Man must reinstate original complaints for lawsuits to proceed

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The Indiana Court of Appeals held Thursday that a man with a propensity to sue over purchases made online may not file a new lawsuit in Marion County after a similar one was dismissed without prejudice.

Gersh Zavodnik filed 27 lawsuits against people living in five states and 10 countries from 2008 through 2010 in an attempt to “make his living by filing lawsuits … against individuals he alleges caused him damages by failing to complete Internet sales purchases,” according to the court opinion. Two of those defendants were Giselle Guzman and Brian Richards.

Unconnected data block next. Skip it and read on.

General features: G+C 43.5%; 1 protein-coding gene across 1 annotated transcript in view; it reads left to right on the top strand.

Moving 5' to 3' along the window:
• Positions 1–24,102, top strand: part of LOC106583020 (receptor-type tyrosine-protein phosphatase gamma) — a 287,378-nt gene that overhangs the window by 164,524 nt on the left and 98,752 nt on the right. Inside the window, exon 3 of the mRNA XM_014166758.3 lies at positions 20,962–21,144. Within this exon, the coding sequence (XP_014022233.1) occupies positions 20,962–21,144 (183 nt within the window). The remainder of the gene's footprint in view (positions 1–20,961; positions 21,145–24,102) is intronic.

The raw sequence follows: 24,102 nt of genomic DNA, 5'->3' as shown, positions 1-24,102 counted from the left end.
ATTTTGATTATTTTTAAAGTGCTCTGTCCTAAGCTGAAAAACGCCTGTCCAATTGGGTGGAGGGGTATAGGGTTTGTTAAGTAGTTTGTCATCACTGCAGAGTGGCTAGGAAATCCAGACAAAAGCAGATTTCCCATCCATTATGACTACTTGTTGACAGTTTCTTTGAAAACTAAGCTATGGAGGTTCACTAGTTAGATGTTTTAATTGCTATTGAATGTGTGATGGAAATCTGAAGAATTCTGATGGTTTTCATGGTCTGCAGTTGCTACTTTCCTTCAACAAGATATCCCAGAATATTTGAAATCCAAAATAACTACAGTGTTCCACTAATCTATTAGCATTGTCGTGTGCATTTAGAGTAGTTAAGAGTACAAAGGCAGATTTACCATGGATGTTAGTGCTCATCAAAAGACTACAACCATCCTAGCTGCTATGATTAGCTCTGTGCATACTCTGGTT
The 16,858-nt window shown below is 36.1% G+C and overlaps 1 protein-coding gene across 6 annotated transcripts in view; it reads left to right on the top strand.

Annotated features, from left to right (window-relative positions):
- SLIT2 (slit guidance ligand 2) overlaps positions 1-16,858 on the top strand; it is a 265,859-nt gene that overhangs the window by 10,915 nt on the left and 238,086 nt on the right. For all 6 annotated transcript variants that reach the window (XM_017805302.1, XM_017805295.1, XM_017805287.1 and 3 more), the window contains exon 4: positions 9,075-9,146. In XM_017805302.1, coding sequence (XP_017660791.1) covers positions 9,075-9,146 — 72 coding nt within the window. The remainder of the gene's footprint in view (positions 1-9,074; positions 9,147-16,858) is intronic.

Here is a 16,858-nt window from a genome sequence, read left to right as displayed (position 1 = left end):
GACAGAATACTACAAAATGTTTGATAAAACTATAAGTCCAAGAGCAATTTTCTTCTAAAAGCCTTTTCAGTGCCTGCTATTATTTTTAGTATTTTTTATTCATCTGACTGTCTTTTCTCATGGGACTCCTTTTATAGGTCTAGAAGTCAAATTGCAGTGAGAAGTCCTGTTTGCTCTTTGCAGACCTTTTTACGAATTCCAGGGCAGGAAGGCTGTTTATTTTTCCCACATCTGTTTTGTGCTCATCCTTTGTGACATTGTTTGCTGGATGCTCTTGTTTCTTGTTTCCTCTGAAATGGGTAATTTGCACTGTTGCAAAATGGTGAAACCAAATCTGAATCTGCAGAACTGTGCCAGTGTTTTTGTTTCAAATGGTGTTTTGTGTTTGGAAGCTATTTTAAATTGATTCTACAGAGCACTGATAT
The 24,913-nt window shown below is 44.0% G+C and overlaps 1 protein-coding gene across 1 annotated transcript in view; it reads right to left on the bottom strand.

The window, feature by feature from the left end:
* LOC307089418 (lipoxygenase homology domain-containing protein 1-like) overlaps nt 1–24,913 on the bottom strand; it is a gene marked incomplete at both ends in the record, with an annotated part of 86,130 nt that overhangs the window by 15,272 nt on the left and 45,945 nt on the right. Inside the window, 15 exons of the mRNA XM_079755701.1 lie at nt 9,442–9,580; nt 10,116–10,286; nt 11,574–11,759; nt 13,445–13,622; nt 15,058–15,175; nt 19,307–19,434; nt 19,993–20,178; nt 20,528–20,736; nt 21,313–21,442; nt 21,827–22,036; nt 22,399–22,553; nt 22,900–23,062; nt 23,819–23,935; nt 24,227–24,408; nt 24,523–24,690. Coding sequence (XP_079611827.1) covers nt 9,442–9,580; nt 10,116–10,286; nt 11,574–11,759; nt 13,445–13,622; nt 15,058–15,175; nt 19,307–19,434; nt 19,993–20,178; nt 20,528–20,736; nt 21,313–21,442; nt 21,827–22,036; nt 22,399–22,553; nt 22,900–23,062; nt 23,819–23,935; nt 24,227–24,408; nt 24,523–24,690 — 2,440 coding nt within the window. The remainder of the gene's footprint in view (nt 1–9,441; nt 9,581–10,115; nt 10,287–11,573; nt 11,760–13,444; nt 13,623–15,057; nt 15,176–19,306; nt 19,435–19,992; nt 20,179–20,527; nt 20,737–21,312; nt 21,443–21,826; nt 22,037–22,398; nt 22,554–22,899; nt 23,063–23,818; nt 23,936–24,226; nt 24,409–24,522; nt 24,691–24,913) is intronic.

The 27 lawsuits were consolidated by Judge Timothy Oakes in Marion Superior Court; 24 of the lawsuits were dismissed without prejudice, including those against Guzman and Richards. About a year later, he filed new lawsuits against Guzman and Richards and added Steve Panayiotou as a co-defendant. The allegations in the new complaints were the same as those originally dismissed. Judge David Dreyer dismissed the lawsuits and denied motions to correct error.

In Gersh Zavodnik v. Brian Richards and a/k/a Savva's Golf Enterprises a/k/a and, Steve Panayiotov a/k/a Steve Panayiotou a/k/a Savva Panayiotou, 49A02-1209-CC-750, the Court of Appeals affirmed, citing Thacker v. Barlett, 785 N.E.2d 621 (Ind. Ct. App. 2003). That case was similar and dealt with a dismissal under Trial Rule 12(B)(6) for failing to state a cause of action.